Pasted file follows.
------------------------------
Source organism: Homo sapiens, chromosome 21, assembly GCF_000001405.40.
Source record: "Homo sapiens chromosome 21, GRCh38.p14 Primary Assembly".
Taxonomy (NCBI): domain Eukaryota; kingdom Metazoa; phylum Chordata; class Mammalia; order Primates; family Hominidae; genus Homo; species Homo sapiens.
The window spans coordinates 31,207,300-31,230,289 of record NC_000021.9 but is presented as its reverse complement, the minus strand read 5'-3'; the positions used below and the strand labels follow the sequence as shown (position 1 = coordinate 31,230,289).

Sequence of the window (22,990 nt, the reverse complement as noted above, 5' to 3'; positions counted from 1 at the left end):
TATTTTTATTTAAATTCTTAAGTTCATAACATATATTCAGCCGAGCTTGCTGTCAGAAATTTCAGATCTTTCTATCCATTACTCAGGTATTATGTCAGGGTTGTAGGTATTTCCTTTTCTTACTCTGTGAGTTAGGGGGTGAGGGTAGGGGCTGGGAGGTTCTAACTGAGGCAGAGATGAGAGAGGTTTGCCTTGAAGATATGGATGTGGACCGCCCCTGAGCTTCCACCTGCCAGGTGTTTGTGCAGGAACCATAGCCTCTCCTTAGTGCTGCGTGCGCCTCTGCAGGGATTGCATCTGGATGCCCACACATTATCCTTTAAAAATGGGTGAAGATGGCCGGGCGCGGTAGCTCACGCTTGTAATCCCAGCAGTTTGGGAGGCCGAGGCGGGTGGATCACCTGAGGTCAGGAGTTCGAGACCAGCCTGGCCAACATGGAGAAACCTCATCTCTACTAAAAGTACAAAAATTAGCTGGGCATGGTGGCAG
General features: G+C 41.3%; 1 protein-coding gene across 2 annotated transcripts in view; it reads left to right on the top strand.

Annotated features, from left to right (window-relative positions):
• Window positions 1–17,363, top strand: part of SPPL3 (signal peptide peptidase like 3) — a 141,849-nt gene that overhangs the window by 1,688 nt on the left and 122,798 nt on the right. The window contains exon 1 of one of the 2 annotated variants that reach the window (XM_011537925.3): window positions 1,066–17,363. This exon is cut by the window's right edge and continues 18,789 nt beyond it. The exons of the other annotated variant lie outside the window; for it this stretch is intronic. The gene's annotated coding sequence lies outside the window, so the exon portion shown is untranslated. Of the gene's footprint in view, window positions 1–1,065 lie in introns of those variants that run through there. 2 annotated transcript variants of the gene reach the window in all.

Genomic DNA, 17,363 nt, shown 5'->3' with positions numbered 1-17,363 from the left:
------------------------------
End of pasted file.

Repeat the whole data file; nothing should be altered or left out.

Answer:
Source organism: Homo sapiens, chromosome 21, assembly GCF_000001405.40.
Source record: "Homo sapiens chromosome 21, GRCh38.p14 Primary Assembly".
Taxonomy (NCBI): domain Eukaryota; kingdom Metazoa; phylum Chordata; class Mammalia; order Primates; family Hominidae; genus Homo; species Homo sapiens.
The window spans coordinates 31,207,300-31,230,289 of record NC_000021.9 but is presented as its reverse complement, the minus strand read 5'-3'; the positions used below and the strand labels follow the sequence as shown (position 1 = coordinate 31,230,289).

Sequence of the window (22,990 nt, the reverse complement as noted above, 5' to 3'; positions counted from 1 at the left end):
TATTTTTATTTAAATTCTTAAGTTCATAACATATATTCAGCCGAGCTTGCTGTCAGAAATTTCAGATCTTTCTATCCATTACTCAGGTATTATGTCAGGGTTGTAGGTATTTCCTTTTCTTACTCTGTGAGTTAGGGGGTGAGGGTAGGGGCTGGGAGGTTCTAACTGAGGCAGAGATGAGAGAGGTTTGCCTTGAAGATATGGATGTGGACCGCCCCTGAGCTTCCACCTGCCAGGTGTTTGTGCAGGAACCATAGCCTCTCCTTAGTGCTGCGTGCGCCTCTGCAGGGATTGCATCTGGATGCCCACACATTATCCTTTAAAAATGGGTGAAGATGGCCGGGCGCGGTAGCTCACGCTTGTAATCCCAGCAGTTTGGGAGGCCGAGGCGGGTGGATCACCTGAGGTCAGGAGTTCGAGACCAGCCTGGCCAACATGGAGAAACCTCATCTCTACTAAAAGTACAAAAATTAGCTGGGCATGGTGGCAG
General features: G+C 41.3%; 1 protein-coding gene across 2 annotated transcripts in view; it reads left to right on the top strand.

Annotated features, from left to right (window-relative positions):
• Window positions 1–17,363, top strand: part of SPPL3 (signal peptide peptidase like 3) — a 141,849-nt gene that overhangs the window by 1,688 nt on the left and 122,798 nt on the right. The window contains exon 1 of one of the 2 annotated variants that reach the window (XM_011537925.3): window positions 1,066–17,363. This exon is cut by the window's right edge and continues 18,789 nt beyond it. The exons of the other annotated variant lie outside the window; for it this stretch is intronic. The gene's annotated coding sequence lies outside the window, so the exon portion shown is untranslated. Of the gene's footprint in view, window positions 1–1,065 lie in introns of those variants that run through there. 2 annotated transcript variants of the gene reach the window in all.

Genomic DNA, 17,363 nt, shown 5'->3' with positions numbered 1-17,363 from the left: